NATO minehunters arrive in Latvia for ordnance disposal ops
Ships from NATO’s Standing Mine Counter Measures Group One (SNMCMG1) arrived in Liepāja, Latvia, on May 3.
Led by Commander Johan-Elias Seljamaa from the Estonian Navy, the group will conduct a port visit and continue with historical ordnance disposal operation (HODOPS) in Latvian waters until May 11.
The HODOPS objective is to conduct clearance operations of explosive ordnance in order to reduce the risk posed by historical ordnance to the ecology and shipping and fishing industries. It is part of a common effort to dispose sea mines and other ammunition resulting from previous wars.
“SNMCMG1 is providing NATO with the MCM expertise and therefore upcoming HODOPS is not only important in raising group internal training levels but also making the seas safer by finding, countermining and contributing to the underwater picture,” said SNMCMG1 Commander Johan-Elias Seljamaa.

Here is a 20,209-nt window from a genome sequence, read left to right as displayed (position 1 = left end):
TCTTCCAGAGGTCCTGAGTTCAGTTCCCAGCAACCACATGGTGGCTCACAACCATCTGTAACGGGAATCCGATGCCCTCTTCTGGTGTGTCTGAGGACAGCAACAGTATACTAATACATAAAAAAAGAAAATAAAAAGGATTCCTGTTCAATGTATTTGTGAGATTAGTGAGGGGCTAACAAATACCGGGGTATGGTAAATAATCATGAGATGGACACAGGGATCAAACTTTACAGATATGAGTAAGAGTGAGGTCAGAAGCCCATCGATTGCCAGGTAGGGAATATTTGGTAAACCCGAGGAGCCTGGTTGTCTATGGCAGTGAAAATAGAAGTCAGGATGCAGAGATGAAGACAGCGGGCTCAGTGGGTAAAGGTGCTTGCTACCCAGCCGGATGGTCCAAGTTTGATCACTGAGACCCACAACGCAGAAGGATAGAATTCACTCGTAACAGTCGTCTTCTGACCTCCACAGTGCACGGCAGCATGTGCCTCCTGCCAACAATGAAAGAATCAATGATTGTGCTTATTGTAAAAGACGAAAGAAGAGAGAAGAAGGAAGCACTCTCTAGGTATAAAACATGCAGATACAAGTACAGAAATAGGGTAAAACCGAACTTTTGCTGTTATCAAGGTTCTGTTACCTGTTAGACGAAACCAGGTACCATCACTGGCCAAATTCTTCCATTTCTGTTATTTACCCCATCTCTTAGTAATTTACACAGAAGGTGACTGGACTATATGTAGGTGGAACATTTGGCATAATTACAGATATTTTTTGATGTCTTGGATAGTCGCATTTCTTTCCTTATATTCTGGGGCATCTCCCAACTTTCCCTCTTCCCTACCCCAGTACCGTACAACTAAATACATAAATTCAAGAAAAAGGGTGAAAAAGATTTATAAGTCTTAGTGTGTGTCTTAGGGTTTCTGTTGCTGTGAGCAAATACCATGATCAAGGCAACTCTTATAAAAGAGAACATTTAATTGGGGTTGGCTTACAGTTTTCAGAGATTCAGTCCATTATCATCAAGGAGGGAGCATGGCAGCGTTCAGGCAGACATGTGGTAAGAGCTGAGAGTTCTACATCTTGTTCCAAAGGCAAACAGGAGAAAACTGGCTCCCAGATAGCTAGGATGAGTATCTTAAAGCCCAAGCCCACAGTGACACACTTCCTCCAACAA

Planned activities in Liepāja will be a courtesy call with local authorities and participating in the Anniversary Day of the Declaration “On the Restoration of Independence of the Republic of Latvia.” The crew will also be hosting an Open Ship to visitors day on Thursday, May 4.
Prior to the visit to Liepāja, the group participated in HODOPS in Norwegian waters near Oslo. In cooperation with Norwegian naval vessels over 30 historical mines or bombs were found and countermined. Altogether, SNMCMG1 has visited Germany, France, United Kingdom, Norway this year and now Latvia.
SNMCMG1 consists of flagship ENS Wambola and three mine countermeasures vessels: HNoMS Hinnoey, HMS Shoreham, BNS Primula and is a part of the enhanced high readiness NATO Reaction Force which provides a crucial element to NATO’s capabilities in area access and area denial operations. When not activated by NATO, SNMCMG1 takes part in different multinational exercises and trains with NATO members and partners.